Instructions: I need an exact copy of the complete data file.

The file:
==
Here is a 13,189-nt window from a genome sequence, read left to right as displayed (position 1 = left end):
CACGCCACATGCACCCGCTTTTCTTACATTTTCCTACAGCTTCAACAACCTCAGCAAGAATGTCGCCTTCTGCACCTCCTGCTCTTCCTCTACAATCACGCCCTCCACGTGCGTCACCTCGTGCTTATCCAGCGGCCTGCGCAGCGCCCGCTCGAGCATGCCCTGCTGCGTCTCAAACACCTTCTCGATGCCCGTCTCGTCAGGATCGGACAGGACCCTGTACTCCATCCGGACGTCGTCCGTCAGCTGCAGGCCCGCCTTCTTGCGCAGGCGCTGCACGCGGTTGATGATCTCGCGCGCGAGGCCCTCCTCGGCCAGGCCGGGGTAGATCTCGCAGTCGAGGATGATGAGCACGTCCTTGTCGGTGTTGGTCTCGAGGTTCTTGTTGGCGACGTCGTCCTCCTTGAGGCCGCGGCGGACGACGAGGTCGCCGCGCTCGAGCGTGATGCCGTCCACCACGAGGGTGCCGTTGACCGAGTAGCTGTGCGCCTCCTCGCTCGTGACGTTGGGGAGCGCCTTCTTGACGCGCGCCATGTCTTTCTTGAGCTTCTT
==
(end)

Here is a 13,189-nt window from a genome sequence, read left to right as displayed (position 1 = left end):
CACGCCACATGCACCCGCTTTTCTTACATTTTCCTACAGCTTCAACAACCTCAGCAAGAATGTCGCCTTCTGCACCTCCTGCTCTTCCTCTACAATCACGCCCTCCACGTGCGTCACCTCGTGCTTATCCAGCGGCCTGCGCAGCGCCCGCTCGAGCATGCCCTGCTGCGTCTCAAACACCTTCTCGATGCCCGTCTCGTCAGGATCGGACAGGACCCTGTACTCCATCCGGACGTCGTCCGTCAGCTGCAGGCCCGCCTTCTTGCGCAGGCGCTGCACGCGGTTGATGATCTCGCGCGCGAGGCCCTCCTCGGCCAGGCCGGGGTAGATCTCGCAGTCGAGGATGATGAGCACGTCCTTGTCGGTGTTGGTCTCGAGGTTCTTGTTGGCGACGTCGTCCTCCTTGAGGCCGCGGCGGACGACGAGGTCGCCGCGCTCGAGCGTGATGCCGTCCACCACGAGGGTGCCGTTGACCGAGTAGCTGTGCGCCTCCTCGCTCGTGACGTTGGGGAGCGCCTTCTTGACGCGCGCCATGTCTTTCTTGAGCTTCTT